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Immigrants share their stories at Social Justice Convocation panel


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BOSTON -- Geovany is working on his associate's degree in computer science. He hopes, at some point, to work for Google, Apple or one of the other large American tech companies. He's nervous, though, he told attendees of the 9th annual Social Justice Convocation, Nov. 4, because he has no legal status in the United States, and the future of DACA, the program that allows him to legally remain in the country, is uncertain.

Speaking during a Catholic Charities-run panel on immigration, Geovany, who only gave his first name due to his possible future immigration status, gave a brief overview of his childhood. He was brought to the U.S. from his home country of Guatemala at the age of 11 by his mother. He had no say in the matter, he explained. The two of them settled in Lynn, and Geovany began attending public school.

He excelled at school, learning English quickly and doing well in his classes. In high school, however, he began to slow down. With no legal status, and no job opportunities, he said he "lost motivation." He dropped out of school, not knowing what he wanted to do with his life.

Geovany saw a path forward in Catholic Charities Education Center in Lynn, which provides out-of-school youth with GED preparation classes and skill training. He also found hope in President Obama's 2012 Deferred Action for Childhood Arrivals (DACA) program.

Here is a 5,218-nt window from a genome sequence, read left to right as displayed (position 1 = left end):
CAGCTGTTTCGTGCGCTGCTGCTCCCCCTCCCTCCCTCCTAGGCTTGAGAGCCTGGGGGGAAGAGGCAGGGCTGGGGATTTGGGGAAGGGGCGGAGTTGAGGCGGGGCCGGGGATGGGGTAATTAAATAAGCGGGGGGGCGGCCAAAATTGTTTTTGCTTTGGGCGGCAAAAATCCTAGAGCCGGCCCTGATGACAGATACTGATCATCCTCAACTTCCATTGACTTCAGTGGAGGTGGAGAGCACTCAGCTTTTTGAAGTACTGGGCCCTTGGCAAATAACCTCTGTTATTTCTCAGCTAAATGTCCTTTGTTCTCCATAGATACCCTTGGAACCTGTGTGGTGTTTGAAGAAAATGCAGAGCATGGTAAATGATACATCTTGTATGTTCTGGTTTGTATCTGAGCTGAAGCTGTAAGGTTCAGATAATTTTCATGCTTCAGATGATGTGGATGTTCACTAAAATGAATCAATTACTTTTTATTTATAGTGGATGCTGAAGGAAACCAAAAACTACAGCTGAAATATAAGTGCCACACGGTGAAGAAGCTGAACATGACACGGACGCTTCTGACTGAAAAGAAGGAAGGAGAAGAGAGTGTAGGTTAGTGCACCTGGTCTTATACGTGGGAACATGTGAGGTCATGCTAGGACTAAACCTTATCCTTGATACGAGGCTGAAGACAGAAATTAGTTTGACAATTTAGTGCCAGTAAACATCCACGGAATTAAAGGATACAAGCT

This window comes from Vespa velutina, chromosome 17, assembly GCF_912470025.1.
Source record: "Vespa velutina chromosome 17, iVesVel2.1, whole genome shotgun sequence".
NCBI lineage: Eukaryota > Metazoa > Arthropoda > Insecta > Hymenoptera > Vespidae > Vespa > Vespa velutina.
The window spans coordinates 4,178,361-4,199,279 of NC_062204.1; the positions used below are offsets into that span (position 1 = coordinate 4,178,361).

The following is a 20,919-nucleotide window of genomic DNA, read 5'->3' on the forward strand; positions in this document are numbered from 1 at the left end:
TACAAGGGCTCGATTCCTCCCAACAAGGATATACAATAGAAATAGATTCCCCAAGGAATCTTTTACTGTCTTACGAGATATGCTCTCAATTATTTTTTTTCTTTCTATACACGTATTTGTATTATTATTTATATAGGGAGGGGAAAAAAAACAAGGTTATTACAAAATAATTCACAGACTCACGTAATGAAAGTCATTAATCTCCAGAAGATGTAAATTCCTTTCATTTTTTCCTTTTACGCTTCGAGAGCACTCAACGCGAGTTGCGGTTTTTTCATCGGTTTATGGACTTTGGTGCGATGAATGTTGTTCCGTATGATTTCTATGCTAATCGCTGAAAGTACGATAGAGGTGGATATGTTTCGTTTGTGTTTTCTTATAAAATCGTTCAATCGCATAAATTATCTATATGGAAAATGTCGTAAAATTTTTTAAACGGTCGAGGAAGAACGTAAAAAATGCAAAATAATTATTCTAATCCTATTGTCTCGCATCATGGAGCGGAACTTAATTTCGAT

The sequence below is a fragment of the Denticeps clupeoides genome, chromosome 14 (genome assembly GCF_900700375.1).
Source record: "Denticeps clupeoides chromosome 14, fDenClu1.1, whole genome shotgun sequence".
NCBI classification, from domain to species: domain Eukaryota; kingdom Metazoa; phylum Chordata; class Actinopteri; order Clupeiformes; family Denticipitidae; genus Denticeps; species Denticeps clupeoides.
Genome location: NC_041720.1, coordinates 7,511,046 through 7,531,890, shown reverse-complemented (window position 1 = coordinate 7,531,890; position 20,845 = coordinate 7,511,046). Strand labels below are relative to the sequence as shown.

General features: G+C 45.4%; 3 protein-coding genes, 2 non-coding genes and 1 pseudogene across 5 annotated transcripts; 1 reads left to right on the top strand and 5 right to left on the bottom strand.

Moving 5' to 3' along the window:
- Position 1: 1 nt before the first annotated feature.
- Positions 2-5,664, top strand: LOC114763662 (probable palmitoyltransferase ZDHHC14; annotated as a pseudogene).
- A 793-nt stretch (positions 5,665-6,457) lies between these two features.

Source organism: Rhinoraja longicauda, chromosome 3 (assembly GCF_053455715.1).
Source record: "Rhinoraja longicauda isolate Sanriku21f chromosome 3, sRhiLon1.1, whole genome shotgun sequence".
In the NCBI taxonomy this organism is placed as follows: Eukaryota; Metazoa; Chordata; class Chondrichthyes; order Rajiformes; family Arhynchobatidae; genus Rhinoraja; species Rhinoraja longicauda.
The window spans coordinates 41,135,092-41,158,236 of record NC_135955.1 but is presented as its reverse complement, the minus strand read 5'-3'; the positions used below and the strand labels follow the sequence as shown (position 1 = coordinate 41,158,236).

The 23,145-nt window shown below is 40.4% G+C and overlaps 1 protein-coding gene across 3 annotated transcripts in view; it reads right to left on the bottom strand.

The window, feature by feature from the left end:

DACA, which grants permission for eligible unauthorized immigrants who were brought to the U.S. as children to work and obtain an education in this country, allowed Geovany, now with his GED, to apply to college.

He was accepted into a local community college, where he currently studies computer science.

"I wanted to be somebody, not just for my family, but for myself," he said.

Yet, now, once again, he is nervous about his future. The Trump Administration began winding down the DACA program on Sept. 5, announcing that Congress would have to act to preserve DACA before the 800,000 recipients begin losing their statuses in March of next year.

"Basically, this is my country," said Geovany. "I feel as American as anybody else."

Geovany was joined on the panel by Debbie Rambo, president of Catholic Charities of the Archdioces of Boston; Marjean Perhot, director of Catholic Charities Refugee and Immigration Services; Jill Marie Bussey, director of advocacy at the Catholic Legal Immigration Network, Inc. (CLINIC); Barbara Allaire, a member of the POWR team at Sacred Heart and Our Lady Help of Christians Collaborative in Newton that recently sponsored a refugee family; and a high school junior from Brockton who is an immigrant from Haiti.

The Brockton student told the audience he arrived in the U.S. as a child, and although he is not a U.S. citizen, has been able to remain in the country thanks to Temporary Protected Status (TPS). The status, issued after the 2010 earthquake that devastated much of Haiti, gives protection from deportation, and authorizes employment.

Yet, unless the Trump Administration moves to extend the status, it will expire on Jan. 22, leaving him uncertain about his future.

Right now, he is considering offers from a number of colleges, but is if TPS is rescinded, he may have to leave the U.S. If that happened, he said, "I don't know what I would do."

Speaking last, Perhot said she hopes those in attendance are "motivated to take action and to raise your voices" after the panelists.

"What's happening to our immigrant brothers and sisters is unjust, and in many cases, inhumane," she said, and the time to act is now.

"Your voices are powerful, and immigrant brothers and sisters need your voices now."

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